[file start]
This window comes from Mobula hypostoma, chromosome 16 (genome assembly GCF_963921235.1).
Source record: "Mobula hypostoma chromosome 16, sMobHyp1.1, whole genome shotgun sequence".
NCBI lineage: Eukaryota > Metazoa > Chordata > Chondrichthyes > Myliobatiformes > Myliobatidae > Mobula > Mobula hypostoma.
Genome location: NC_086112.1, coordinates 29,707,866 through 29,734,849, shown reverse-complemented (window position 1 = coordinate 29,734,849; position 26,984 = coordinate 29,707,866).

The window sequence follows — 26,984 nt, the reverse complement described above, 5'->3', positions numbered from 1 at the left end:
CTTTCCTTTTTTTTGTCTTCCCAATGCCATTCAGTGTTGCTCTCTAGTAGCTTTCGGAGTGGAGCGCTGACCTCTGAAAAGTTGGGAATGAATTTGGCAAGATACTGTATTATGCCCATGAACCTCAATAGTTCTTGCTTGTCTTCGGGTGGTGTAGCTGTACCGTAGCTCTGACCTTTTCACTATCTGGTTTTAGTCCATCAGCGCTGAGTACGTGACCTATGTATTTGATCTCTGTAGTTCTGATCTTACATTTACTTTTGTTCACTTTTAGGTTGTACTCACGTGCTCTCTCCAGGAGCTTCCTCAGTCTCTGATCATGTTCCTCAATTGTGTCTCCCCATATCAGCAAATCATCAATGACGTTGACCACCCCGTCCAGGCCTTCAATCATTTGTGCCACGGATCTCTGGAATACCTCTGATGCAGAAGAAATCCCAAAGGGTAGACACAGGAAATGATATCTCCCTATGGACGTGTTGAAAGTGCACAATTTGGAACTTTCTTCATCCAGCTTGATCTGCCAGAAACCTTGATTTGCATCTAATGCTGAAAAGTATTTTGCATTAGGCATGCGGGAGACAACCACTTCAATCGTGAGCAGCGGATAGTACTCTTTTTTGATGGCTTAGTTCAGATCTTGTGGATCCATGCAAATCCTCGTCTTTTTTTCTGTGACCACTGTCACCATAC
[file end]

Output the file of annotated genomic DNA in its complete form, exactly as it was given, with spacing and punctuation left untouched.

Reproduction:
This window comes from Mobula hypostoma, chromosome 16 (genome assembly GCF_963921235.1).
Source record: "Mobula hypostoma chromosome 16, sMobHyp1.1, whole genome shotgun sequence".
NCBI lineage: Eukaryota > Metazoa > Chordata > Chondrichthyes > Myliobatiformes > Myliobatidae > Mobula > Mobula hypostoma.
Genome location: NC_086112.1, coordinates 29,707,866 through 29,734,849, shown reverse-complemented (window position 1 = coordinate 29,734,849; position 26,984 = coordinate 29,707,866).

The window sequence follows — 26,984 nt, the reverse complement described above, 5'->3', positions numbered from 1 at the left end:
CTTTCCTTTTTTTTGTCTTCCCAATGCCATTCAGTGTTGCTCTCTAGTAGCTTTCGGAGTGGAGCGCTGACCTCTGAAAAGTTGGGAATGAATTTGGCAAGATACTGTATTATGCCCATGAACCTCAATAGTTCTTGCTTGTCTTCGGGTGGTGTAGCTGTACCGTAGCTCTGACCTTTTCACTATCTGGTTTTAGTCCATCAGCGCTGAGTACGTGACCTATGTATTTGATCTCTGTAGTTCTGATCTTACATTTACTTTTGTTCACTTTTAGGTTGTACTCACGTGCTCTCTCCAGGAGCTTCCTCAGTCTCTGATCATGTTCCTCAATTGTGTCTCCCCATATCAGCAAATCATCAATGACGTTGACCACCCCGTCCAGGCCTTCAATCATTTGTGCCACGGATCTCTGGAATACCTCTGATGCAGAAGAAATCCCAAAGGGTAGACACAGGAAATGATATCTCCCTATGGACGTGTTGAAAGTGCACAATTTGGAACTTTCTTCATCCAGCTTGATCTGCCAGAAACCTTGATTTGCATCTAATGCTGAAAAGTATTTTGCATTAGGCATGCGGGAGACAACCACTTCAATCGTGAGCAGCGGATAGTACTCTTTTTTGATGGCTTAGTTCAGATCTTGTGGATCCATGCAAATCCTCGTCTTTTTTTCTGTGACCACTGTCACCATAC